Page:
Someone upstairs must be smiling down on me because my wish, my dream, and my heart’s deepest desire–okay, one of its deepest desires–has come true: The “Arrested Development” movie is happening, people!
As if that weren’t enough, series creator Mitch Hurwitz has all of our Bluths primed once again for primetime television! Last week, Hurwitz and the entire cast of “Arrested Development” attended The New Yorker Festival to reward fans for all those years of faithfully pining away for a big screen adaptation of the Fox series. And the news Hurwitz and company came bearing was huge. Not only is the screenplay for a film in the works, but we can also look forward to new episodes of the show! (And Entertainment Weekly also reports that the cast obliged an audience request to perform the quirky show’s revered chicken dance.)
According to The New York Times, Hurwitz said, “We’re trying to do a limited-run series into the movie. We’re basically hoping to do nine to 10 episodes, with almost one character per episode.” And the first episode, well, let’s just say it looks to involve Buster Bluth, played by Tony Hale, readying himself for science experimentation–as in, he is the experiment. Cue my belly-laughing now!
And how about the cast: Jason Bateman (as Michael Bluth) saw a career resurgence due to the sitcom and has since gone on to make numerous big screen hits (“Juno” and “Up in the Air”). Michael Cera (George-Michael Bluth) has become the hipster kid’s superhero, starring in “Superbad” and “Scott Pilgrim vs. The World.” Will Arnett (Gob Bluth) is now a household name with guest-starring roles on other sitcoms like “30 Rock,” and he’s struck gold with his new NBC series “Up All Night,” co-starring Christina Applegate and Maya Rudolph.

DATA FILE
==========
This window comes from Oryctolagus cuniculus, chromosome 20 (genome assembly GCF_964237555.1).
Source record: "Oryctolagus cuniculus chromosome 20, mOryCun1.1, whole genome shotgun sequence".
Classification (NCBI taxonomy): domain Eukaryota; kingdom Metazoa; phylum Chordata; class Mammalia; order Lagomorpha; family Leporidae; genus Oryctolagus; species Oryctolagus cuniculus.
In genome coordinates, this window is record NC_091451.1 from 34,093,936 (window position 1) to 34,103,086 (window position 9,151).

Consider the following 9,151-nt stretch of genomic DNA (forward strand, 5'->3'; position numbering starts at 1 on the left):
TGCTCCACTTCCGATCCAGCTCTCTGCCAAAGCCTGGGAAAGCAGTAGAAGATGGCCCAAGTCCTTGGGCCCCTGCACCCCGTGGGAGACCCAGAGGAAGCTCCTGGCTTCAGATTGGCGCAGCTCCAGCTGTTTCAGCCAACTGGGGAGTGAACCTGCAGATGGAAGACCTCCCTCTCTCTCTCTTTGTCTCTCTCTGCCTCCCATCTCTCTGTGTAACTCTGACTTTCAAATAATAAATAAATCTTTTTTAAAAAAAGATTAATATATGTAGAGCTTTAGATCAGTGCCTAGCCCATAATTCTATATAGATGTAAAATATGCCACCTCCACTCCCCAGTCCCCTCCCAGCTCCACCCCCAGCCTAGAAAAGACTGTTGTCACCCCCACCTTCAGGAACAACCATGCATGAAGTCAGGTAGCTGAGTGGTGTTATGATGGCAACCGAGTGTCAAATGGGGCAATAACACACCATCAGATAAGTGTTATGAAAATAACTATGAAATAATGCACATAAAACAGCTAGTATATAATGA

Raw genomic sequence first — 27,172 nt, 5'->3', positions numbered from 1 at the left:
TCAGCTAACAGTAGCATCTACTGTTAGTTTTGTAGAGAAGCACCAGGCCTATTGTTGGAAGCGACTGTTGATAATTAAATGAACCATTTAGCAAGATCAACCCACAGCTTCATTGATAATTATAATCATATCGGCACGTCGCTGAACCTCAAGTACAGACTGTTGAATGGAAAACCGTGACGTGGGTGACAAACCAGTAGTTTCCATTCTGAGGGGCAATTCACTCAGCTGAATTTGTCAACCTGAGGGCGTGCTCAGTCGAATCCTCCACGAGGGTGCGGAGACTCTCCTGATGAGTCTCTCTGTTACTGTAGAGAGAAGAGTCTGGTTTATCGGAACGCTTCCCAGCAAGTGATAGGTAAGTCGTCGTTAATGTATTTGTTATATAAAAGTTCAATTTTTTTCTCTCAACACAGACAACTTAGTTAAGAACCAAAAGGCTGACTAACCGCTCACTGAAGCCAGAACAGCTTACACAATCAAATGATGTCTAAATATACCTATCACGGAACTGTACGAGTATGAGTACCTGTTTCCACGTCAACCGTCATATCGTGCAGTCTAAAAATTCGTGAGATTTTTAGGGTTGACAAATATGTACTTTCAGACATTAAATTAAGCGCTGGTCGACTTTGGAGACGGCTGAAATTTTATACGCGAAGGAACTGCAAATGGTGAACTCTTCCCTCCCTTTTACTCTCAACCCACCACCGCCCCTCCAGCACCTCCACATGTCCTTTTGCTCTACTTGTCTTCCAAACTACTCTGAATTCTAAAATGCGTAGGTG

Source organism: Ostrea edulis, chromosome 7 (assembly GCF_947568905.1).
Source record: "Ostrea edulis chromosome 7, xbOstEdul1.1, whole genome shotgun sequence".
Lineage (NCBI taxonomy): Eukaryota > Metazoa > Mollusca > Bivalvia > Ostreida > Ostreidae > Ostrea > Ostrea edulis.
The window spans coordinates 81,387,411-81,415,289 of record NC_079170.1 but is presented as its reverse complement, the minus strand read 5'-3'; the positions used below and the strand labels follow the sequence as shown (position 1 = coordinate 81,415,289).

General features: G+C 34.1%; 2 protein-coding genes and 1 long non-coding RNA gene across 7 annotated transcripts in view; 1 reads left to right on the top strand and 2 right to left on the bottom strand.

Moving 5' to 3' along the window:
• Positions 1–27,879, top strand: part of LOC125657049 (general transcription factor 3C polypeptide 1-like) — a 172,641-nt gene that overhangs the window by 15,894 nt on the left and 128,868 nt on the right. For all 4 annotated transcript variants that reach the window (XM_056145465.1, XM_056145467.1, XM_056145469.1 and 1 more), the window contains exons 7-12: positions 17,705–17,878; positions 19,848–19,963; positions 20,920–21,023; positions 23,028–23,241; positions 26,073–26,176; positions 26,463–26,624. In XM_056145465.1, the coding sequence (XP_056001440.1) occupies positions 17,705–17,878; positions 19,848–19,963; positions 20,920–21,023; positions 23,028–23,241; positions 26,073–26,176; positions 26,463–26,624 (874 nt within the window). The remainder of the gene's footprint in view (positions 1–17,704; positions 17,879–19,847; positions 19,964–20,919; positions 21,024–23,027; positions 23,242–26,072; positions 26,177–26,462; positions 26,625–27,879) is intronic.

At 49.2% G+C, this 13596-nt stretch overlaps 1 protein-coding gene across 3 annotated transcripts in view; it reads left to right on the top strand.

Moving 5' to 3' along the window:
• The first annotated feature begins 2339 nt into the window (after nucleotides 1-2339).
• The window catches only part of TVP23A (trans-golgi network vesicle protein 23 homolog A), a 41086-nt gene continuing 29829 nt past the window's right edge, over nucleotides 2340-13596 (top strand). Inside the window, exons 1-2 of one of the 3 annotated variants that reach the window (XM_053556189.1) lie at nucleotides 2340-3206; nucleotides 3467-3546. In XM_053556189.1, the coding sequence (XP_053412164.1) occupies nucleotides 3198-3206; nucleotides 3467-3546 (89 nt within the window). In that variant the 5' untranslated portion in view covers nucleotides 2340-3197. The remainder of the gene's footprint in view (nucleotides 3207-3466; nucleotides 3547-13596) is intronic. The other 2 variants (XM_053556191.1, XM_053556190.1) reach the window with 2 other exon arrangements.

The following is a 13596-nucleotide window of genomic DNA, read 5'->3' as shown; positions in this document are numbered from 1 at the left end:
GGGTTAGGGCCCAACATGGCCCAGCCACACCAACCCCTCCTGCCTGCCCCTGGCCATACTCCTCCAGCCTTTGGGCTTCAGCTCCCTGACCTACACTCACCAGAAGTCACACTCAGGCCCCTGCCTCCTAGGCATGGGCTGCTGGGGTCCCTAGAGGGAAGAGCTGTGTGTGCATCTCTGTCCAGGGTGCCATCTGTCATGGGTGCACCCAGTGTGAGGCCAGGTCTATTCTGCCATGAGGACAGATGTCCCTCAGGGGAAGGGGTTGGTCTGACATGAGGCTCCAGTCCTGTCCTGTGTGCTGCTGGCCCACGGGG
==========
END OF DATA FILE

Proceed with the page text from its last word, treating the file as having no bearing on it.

Clearly, the talent behind “Arrested Development” is not in question. But is there a larger fanbase for the series now, since it was axed by Fox in 2006 after three short seasons? According to Cinemablend.com, abso-Bluth-ly! The series has garnered incredible viewership via Hulu (over 100 million hits) and Netflix, and remains one of the most-watched series for both video services.
No, the only real question remaining is who will foot the bill for the limited run on TV and the screen adaptation? Will a network—even Fox—be willing to air the series, or will Hurwitz and “Arrested Development” director and producer Ron Howard be more creative in the production of the series–perhaps seeking out a platform like Hulu? Regardless, fans of the show have grown in number and their appetite for all things Bluth has been awakened.
Will you watch a limited-run series of “Arrested Development”? How about the film?